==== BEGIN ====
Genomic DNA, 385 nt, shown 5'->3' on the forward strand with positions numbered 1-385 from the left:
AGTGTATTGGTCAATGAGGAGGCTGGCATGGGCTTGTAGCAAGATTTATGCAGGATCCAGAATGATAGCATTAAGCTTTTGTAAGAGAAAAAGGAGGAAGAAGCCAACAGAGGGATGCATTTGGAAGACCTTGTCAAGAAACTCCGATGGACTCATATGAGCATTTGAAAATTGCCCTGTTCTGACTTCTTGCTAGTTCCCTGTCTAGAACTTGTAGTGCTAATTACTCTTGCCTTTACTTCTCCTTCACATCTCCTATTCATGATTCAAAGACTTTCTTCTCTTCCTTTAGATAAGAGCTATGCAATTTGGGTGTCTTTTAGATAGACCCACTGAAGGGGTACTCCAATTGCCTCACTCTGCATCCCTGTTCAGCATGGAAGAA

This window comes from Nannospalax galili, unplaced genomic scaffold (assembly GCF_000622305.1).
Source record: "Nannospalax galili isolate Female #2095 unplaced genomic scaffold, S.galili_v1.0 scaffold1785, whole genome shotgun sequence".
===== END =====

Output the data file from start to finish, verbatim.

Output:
Genomic DNA, 385 nt, shown 5'->3' on the forward strand with positions numbered 1-385 from the left:
AGTGTATTGGTCAATGAGGAGGCTGGCATGGGCTTGTAGCAAGATTTATGCAGGATCCAGAATGATAGCATTAAGCTTTTGTAAGAGAAAAAGGAGGAAGAAGCCAACAGAGGGATGCATTTGGAAGACCTTGTCAAGAAACTCCGATGGACTCATATGAGCATTTGAAAATTGCCCTGTTCTGACTTCTTGCTAGTTCCCTGTCTAGAACTTGTAGTGCTAATTACTCTTGCCTTTACTTCTCCTTCACATCTCCTATTCATGATTCAAAGACTTTCTTCTCTTCCTTTAGATAAGAGCTATGCAATTTGGGTGTCTTTTAGATAGACCCACTGAAGGGGTACTCCAATTGCCTCACTCTGCATCCCTGTTCAGCATGGAAGAA

This window comes from Nannospalax galili, unplaced genomic scaffold (assembly GCF_000622305.1).
Source record: "Nannospalax galili isolate Female #2095 unplaced genomic scaffold, S.galili_v1.0 scaffold1785, whole genome shotgun sequence".